Friday, February 03, 2006


First line of the ninth chapter in Master Shantideva's Bodhisattva Way of Life starts with the words yan lag. yan lag means branches, components, supplements, attributes. It's a way to group things together. Here the debate will be if the commentary that talks about refers to the earlier chapters in the text, or about the five perfections.

Another example where yan lag is used:

yan lag bdun pa - seven branches. bdun pa is the seven, bdun is seven, but you make it to a full word with the ending pa. So what are the seven branches: prostrating to the three jewels, confessing negative actions, making offerings, rejoicing in the virtue of others, requesting teachers to turn the wheel of dharma (teaching), requests teachers not to pass into pari-nirvana (i.e. creating the karma to see one's teachers around oneself), and dedicating one's merit to all sentient beings' welfare. This is also sometimes called the Seven-branch practice or the Seven-branch prayer.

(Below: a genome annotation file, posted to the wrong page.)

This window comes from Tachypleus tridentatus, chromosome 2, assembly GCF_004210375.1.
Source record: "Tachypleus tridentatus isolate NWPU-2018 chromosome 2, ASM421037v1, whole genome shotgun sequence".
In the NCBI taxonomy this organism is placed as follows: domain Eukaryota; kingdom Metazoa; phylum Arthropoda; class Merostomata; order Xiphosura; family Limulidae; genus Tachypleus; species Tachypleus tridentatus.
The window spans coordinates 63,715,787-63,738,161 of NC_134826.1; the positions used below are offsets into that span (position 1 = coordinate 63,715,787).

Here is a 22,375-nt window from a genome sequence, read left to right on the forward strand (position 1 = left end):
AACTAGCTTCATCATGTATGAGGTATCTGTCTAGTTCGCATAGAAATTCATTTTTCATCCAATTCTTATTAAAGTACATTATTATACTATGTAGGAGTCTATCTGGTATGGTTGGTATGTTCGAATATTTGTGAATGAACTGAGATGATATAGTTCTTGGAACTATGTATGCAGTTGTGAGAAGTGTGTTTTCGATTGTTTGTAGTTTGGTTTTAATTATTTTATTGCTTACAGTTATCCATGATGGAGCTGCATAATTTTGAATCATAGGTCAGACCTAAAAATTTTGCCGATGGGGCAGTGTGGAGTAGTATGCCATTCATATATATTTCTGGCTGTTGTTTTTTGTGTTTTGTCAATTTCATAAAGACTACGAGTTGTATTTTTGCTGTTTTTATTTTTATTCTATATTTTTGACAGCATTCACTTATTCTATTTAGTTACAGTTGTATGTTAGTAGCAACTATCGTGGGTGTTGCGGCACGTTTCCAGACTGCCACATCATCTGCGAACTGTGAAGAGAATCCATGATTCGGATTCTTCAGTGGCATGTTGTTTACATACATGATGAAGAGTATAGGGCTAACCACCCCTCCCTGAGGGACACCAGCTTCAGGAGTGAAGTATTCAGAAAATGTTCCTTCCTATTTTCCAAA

It's good to learn this word, you will see it used in commentaries and explanations where there's a notion of parts, components, sections, and so on.

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